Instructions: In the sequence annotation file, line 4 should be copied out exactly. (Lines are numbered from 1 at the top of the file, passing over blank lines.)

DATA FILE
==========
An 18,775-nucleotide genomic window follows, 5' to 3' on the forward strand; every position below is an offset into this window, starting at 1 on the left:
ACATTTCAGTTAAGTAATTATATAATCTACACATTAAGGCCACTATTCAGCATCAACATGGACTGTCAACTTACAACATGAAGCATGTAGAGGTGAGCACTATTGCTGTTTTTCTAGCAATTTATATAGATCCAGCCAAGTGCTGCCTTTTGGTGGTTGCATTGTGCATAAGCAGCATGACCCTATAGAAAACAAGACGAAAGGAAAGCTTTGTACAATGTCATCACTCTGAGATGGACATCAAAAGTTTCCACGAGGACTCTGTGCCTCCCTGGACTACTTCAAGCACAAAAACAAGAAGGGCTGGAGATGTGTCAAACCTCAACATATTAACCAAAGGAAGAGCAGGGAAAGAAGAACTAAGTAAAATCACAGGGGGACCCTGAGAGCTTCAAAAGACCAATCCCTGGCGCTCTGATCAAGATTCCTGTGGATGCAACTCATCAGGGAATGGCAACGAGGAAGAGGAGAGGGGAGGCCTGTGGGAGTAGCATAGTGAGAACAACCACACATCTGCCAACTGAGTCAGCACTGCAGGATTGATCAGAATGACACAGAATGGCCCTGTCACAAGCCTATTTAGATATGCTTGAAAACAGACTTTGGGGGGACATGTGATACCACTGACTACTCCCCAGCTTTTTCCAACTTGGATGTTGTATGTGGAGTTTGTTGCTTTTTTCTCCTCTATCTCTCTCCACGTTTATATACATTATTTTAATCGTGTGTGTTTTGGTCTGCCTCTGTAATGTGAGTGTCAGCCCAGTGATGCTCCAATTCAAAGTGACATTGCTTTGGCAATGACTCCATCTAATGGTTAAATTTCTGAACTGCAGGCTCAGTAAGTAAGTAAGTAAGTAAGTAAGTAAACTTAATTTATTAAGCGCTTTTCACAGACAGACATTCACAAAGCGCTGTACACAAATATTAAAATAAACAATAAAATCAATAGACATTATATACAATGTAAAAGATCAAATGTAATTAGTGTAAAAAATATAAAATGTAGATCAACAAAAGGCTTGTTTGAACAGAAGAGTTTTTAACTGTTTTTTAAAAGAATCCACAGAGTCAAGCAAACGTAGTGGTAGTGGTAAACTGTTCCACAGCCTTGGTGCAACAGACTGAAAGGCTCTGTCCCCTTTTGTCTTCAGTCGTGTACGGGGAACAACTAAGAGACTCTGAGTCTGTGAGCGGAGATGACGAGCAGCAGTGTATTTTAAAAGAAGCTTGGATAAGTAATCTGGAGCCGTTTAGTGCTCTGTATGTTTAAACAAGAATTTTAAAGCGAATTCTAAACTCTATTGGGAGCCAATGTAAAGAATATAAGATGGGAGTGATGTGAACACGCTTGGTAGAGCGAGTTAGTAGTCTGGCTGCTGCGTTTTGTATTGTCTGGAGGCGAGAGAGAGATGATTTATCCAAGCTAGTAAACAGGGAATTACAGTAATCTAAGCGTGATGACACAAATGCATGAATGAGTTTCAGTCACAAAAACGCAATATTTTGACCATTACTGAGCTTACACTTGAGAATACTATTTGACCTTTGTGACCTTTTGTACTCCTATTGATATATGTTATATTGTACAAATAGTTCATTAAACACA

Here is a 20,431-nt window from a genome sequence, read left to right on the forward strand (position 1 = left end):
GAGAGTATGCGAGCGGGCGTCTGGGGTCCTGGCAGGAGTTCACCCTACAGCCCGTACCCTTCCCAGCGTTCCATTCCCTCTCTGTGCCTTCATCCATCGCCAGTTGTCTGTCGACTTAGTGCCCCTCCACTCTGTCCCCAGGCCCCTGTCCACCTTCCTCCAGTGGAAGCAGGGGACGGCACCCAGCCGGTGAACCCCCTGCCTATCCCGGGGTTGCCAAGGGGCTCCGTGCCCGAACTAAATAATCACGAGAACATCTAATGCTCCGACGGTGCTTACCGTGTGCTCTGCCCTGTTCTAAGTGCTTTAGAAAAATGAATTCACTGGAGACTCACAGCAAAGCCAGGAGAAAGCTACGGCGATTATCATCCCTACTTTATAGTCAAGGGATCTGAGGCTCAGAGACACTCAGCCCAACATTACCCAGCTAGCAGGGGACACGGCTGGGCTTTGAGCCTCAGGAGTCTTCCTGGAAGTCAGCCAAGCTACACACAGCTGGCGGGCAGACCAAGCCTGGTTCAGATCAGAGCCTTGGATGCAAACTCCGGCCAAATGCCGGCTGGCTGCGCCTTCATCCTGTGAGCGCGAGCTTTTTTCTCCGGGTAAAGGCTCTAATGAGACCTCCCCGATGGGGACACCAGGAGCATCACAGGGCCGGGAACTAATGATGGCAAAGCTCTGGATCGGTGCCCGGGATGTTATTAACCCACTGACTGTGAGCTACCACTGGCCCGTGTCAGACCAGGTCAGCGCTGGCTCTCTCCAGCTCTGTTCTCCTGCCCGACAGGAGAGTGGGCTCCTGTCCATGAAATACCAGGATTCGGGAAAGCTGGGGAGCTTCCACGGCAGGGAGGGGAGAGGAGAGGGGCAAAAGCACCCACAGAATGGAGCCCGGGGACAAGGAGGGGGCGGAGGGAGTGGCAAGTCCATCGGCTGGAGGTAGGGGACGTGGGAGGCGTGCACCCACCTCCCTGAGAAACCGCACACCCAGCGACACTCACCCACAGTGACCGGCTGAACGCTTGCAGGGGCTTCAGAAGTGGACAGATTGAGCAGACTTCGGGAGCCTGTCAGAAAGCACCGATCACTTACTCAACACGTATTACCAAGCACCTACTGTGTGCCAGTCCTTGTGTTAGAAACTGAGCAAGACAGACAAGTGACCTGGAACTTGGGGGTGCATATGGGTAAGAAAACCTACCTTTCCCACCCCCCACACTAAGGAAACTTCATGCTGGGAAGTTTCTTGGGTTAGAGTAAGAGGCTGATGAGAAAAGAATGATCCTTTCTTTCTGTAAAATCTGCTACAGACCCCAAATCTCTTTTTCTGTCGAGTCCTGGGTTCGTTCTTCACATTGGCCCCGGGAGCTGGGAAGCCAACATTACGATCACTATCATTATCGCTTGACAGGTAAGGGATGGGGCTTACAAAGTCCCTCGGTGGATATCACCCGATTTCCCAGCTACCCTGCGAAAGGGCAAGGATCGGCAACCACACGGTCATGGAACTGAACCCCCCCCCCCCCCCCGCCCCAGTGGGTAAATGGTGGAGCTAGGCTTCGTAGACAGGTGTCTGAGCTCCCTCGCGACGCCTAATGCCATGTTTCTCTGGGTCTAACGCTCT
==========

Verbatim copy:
GAGAGTATGCGAGCGGGCGTCTGGGGTCCTGGCAGGAGTTCACCCTACAGCCCGTACCCTTCCCAGCGTTCCATTCCCTCTCTGTGCCTTCATCCATCGCCAGTTGTCTGTCGACTTAGTGCCCCTCCACTCTGTCCCCAGGCCCCTGTCCACCTTCCTCCAGTGGAAGCAGGGGACGGCACCCAGCCGGTGAACCCCCTGCCTATCCCGGGGTTGCCAAGGGGCTCCGTGCCCGAACTAAATAATCACGAGAACATCTAATGCTCCGACGGTGCTTACCGTGTGCTCTGCCCTGTTCTAAGTGCTTTAGAAAAATGAATTCACTGGAGACTCACAGCAAAGCCAGGAGAAAGCTACGGCGATTATCATCCCTACTTTATAGTCAAGGGATCTGAGGCTCAGAGACACTCAGCCCAACATTACCCAGCTAGCAGGGGACACGGCTGGGCTTTGAGCCTCAGGAGTCTTCCTGGAAGTCAGCCAAGCTACACACAGCTGGCGGGCAGACCAAGCCTGGTTCAGATCAGAGCCTTGGATGCAAACTCCGGCCAAATGCCGGCTGGCTGCGCCTTCATCCTGTGAGCGCGAGCTTTTTTCTCCGGGTAAAGGCTCTAATGAGACCTCCCCGATGGGGACACCAGGAGCATCACAGGGCCGGGAACTAATGATGGCAAAGCTCTGGATCGGTGCCCGGGATGTTATTAACCCACTGACTGTGAGCTACCACTGGCCCGTGTCAGACCAGGTCAGCGCTGGCTCTCTCCAGCTCTGTTCTCCTGCCCGACAGGAGAGTGGGCTCCTGTCCATGAAATACCAGGATTCGGGAAAGCTGGGGAGCTTCCACGGCAGGGAGGGGAGAGGAGAGGGGCAAAAGCACCCACAGAATGGAGCCCGGGGACAAGGAGGGGGCGGAGGGAGTGGCAAGTCCATCGGCTGGAGGTAGGGGACGTGGGAGGCGTGCACCCACCTCCCTGAGAAACCGCACACCCAGCGACACTCACCCACAGTGACCGGCTGAACGCTTGCAGGGGCTTCAGAAGTGGACAGATTGAGCAGACTTCGGGAGCCTGTCAGAAAGCACCGATCACTTACTCAACACGTATTACCAAGCACCTACTGTGTGCCAGTCCTTGTGTTAGAAACTGAGCAAGACAGACAAGTGACCTGGAACTTGGGGGTGCATATGGGTAAGAAAACCTACCTTTCCCACCCCCCACACTAAGGAAACTTCATGCTGGGAAGTTTCTTGGGTTAGAGTAAGAGGCTGATGAGAAAAGAATGATCCTTTCTTTCTGTAAAATCTGCTACAGACCCCAAATCTCTTTTTCTGTCGAGTCCTGGGTTCGTTCTTCACATTGGCCCCGGGAGCTGGGAAGCCAACATTACGATCACTATCATTATCGCTTGACAGGTAAGGGATGGGGCTTACAAAGTCCCTCGGTGGATATCACCCGATTTCCCAGCTACCCTGCGAAAGGGCAAGGATCGGCAACCACACGGTCATGGAACTGAACCCCCCCCCCCCCCCCGCCCCAGTGGGTAAATGGTGGAGCTAGGCTTCGTAGACAGGTGTCTGAGCTCCCTCGCGACGCCTAATGCCATGTTTCTCTGGGTCTAACGCTCT